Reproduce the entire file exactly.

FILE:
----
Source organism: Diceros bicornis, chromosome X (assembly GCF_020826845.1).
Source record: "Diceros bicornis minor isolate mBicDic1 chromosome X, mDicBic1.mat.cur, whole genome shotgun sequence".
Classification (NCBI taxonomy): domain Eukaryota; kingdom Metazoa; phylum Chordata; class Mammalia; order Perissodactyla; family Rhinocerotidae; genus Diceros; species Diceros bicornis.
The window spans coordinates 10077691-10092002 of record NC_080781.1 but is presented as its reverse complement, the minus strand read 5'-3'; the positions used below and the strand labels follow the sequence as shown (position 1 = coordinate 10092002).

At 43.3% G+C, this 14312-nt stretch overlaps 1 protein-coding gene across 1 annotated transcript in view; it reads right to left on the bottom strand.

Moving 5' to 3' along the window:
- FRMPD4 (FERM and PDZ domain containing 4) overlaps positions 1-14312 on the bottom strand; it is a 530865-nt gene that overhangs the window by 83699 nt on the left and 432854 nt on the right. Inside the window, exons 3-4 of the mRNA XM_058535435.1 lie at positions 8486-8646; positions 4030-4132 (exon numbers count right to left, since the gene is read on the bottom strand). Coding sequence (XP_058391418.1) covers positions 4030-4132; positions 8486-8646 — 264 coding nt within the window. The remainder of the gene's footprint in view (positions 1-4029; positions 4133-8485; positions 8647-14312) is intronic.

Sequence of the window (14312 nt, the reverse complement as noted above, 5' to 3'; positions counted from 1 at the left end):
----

Source organism: Diceros bicornis, chromosome X (assembly GCF_020826845.1).
Source record: "Diceros bicornis minor isolate mBicDic1 chromosome X, mDicBic1.mat.cur, whole genome shotgun sequence".
Classification (NCBI taxonomy): domain Eukaryota; kingdom Metazoa; phylum Chordata; class Mammalia; order Perissodactyla; family Rhinocerotidae; genus Diceros; species Diceros bicornis.
The window spans coordinates 10077691-10092002 of record NC_080781.1 but is presented as its reverse complement, the minus strand read 5'-3'; the positions used below and the strand labels follow the sequence as shown (position 1 = coordinate 10092002).

At 43.3% G+C, this 14312-nt stretch overlaps 1 protein-coding gene across 1 annotated transcript in view; it reads right to left on the bottom strand.

Moving 5' to 3' along the window:
- FRMPD4 (FERM and PDZ domain containing 4) overlaps positions 1-14312 on the bottom strand; it is a 530865-nt gene that overhangs the window by 83699 nt on the left and 432854 nt on the right. Inside the window, exons 3-4 of the mRNA XM_058535435.1 lie at positions 8486-8646; positions 4030-4132 (exon numbers count right to left, since the gene is read on the bottom strand). Coding sequence (XP_058391418.1) covers positions 4030-4132; positions 8486-8646 — 264 coding nt within the window. The remainder of the gene's footprint in view (positions 1-4029; positions 4133-8485; positions 8647-14312) is intronic.

Sequence of the window (14312 nt, the reverse complement as noted above, 5' to 3'; positions counted from 1 at the left end):